Mahamadou Tounkara, Director, Strategy, Partnerships and Communications, Global Green Growth Institute (GGGI)

Mobilisation Needed for Climate-Related Disasters

In 2011 Somalia also experienced severe drought and many were forced to leave their homes and make the long journey to an aid camp in the Somali capital Mogadishu. Credit: Abdurrahman Warsameh/IPS

By Tharanga Yakupitiyage
UNITED NATIONS, Jun 5 2019 – Climate-related displacement and food insecurity is not a future possibility, but it is already happening and it’s only projected to worsen without urgent action in coming years.

Yesterday, ahead of World Environment Day, the United Nations Refugee Agency (UNHCR) sounded the alarm on the growing impacts of drought in Somalia.

“UNHCR and humanitarian partners fear that severe climatic conditions combined with armed conflict and protracted displacement could push the country into a far bigger humanitarian emergency,” said UNHCR spokesperson Babar Baloch.

As a result of below average rains and a worsening drought, an estimated 5.4 million people are likely to be food insecure by September in many parts of the Horn of Africa nation. Of those, over two million will be in severe conditions and in need of immediate emergency assistance.

The drought has also forced nearly 50,000 people to flee their homes in search of food, water, and aid. More than 7,000 were displaced last month alone.

“People who are already displaced because of conflict and violence are also affected by the drought, at times disproportionally,” Baloch added.

The latest crisis is occurring at the wake of a two-year drought that ended in 2017, which displaced over one million.

According to UNHCR, weather-related hazards such as storms, droughts, and wildfires displaced 16.1 million people in 2018.

Climate-related crises are only expected to occur with greater frequency across the world.

In a new, terrifying report, Australian think tank Breakthrough National Center for Climate Restoration warned that climate change poses a “new-to-mid-term existential threat to human civilisation.”

“This policy paper looks at…the unvarnished truth about the desperate situation humans, and our planet, are in, painting a disturbing picture of the real possibility that human life on earth may be on the way to extinction, in the most horrible way,” said Admiral Chris Barrie in the foreword.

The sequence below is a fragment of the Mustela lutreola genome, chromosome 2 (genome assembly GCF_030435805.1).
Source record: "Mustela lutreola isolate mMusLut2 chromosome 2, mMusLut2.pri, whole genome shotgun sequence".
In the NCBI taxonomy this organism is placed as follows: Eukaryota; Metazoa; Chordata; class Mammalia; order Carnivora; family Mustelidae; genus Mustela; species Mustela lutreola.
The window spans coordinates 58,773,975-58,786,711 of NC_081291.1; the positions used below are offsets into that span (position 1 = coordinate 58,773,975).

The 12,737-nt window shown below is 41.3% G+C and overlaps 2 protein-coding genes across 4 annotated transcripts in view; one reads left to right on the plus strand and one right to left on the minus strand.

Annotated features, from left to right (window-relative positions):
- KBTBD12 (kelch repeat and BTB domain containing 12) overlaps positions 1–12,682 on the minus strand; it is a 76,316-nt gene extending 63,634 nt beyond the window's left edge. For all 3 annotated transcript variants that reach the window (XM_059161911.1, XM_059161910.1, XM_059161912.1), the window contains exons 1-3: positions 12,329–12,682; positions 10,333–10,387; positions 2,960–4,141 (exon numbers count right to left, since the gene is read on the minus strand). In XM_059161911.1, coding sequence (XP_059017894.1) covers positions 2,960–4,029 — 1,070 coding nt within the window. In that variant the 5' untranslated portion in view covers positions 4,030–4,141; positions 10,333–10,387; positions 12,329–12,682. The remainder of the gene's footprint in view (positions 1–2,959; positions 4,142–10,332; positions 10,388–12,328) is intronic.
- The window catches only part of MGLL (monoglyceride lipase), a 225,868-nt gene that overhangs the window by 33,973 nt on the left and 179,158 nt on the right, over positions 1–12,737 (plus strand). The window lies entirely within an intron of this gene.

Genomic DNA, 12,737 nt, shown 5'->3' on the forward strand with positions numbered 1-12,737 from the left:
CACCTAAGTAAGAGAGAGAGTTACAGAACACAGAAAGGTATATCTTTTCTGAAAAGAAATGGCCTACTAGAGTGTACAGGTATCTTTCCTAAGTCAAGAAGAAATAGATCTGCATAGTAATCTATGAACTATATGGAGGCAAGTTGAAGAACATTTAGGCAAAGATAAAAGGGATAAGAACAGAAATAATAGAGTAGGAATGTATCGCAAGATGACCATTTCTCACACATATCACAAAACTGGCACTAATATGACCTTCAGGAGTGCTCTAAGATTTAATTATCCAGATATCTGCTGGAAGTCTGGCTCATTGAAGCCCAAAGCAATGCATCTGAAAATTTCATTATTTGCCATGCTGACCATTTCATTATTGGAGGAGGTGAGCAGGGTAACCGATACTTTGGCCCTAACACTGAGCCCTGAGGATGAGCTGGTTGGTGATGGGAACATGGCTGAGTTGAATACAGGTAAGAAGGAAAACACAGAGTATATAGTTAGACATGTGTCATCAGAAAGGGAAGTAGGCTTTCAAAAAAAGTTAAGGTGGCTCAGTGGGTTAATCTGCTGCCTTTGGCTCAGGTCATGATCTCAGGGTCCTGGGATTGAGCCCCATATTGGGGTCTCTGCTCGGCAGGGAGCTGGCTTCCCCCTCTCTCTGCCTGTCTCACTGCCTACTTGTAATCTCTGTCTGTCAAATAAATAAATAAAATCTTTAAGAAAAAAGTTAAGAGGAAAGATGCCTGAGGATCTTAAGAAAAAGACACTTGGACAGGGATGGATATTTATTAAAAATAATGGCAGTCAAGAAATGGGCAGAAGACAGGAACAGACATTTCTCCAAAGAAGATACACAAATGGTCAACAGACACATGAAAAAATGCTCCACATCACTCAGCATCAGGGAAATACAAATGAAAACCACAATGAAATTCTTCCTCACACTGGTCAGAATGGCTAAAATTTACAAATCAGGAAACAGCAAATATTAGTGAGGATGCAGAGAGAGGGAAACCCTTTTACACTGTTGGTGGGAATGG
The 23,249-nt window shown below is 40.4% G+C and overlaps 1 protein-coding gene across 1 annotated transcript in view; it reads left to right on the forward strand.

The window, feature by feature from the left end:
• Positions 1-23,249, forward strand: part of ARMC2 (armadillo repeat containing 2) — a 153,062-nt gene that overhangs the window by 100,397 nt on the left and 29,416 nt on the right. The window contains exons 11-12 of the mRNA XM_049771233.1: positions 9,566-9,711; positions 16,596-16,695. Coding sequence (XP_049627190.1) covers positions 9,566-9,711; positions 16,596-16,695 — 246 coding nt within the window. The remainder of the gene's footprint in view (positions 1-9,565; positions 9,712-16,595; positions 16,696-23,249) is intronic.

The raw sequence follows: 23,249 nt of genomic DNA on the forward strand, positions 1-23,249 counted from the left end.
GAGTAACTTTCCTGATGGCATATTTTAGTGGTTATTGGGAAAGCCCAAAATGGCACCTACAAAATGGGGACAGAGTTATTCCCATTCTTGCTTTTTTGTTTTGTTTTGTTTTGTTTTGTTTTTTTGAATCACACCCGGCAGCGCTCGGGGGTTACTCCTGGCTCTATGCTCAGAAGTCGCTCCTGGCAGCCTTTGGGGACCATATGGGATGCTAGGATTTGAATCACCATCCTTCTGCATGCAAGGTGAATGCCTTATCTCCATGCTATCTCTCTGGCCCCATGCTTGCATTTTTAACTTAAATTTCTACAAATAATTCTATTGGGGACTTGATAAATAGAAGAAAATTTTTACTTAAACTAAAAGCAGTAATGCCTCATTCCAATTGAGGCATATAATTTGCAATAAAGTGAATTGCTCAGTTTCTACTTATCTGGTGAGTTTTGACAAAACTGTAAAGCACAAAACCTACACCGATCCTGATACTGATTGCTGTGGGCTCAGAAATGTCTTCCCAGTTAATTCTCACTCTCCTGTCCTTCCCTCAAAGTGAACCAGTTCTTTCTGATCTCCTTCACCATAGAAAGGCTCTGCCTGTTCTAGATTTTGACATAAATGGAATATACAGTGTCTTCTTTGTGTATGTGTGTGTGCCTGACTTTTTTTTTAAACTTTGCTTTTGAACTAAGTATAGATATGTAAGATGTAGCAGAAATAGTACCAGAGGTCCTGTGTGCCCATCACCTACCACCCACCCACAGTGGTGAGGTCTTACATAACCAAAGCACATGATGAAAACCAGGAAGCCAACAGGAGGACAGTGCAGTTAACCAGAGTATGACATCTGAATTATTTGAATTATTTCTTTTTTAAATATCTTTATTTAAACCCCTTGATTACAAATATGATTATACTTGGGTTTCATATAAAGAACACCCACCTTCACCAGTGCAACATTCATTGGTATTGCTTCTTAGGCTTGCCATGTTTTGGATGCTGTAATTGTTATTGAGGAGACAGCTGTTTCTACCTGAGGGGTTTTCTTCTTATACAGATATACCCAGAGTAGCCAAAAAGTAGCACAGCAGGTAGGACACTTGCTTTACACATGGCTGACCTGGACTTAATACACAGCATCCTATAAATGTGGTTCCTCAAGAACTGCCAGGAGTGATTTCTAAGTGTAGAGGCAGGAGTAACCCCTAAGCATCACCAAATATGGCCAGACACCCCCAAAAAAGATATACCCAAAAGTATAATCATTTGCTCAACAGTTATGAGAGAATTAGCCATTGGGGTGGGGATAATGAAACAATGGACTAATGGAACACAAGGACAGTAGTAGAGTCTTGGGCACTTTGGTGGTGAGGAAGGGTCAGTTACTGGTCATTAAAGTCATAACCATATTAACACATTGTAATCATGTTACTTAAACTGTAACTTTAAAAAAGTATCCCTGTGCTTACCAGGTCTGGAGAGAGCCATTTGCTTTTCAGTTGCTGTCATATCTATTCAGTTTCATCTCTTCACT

The assessment warns that the world’s currently on its way to least 3° Celsius of global warming and projects that by 2050, one billion people in regions such as the Middle East and West Africa will have to relocate due to unliveable climate conditions.

There will also be severe decreases in water availability and a collapse in agriculture and food production.

“The scale of destruction is beyond our capacity to model with a high likelihood of human civilisation coming to an end,” the report states, noting that such climate impacts will accelerate conflict and instability.

But not all hope is lost.

The report urges governments to have strong leadership and mobilise resources “akin in scale to the World War II emergency mobilisation” in order to quickly build a zero-emissions industrial system.

“A doomsday future is not inevitable! But without immediate drastic action our prospects are poor. We must act collectively,” said Barrie.

UNHCR similarly called on more international action to prevent climate-related disasters, increase efforts to strengthen resilience, and protect those already affected by climate change.

Last month, aid agencies launched a 710-million-dollar appeal in response to the drought in Somalia. Only 20 percent has so far been funded.

“With climate change amplifying the frequency and intensity of sudden disasters, such as hurricanes, floods and tornados, and contributing to more gradual environmental phenomena, such as drought and rising sea levels, it is expected to drive even more displacement in the future,” Baloch said.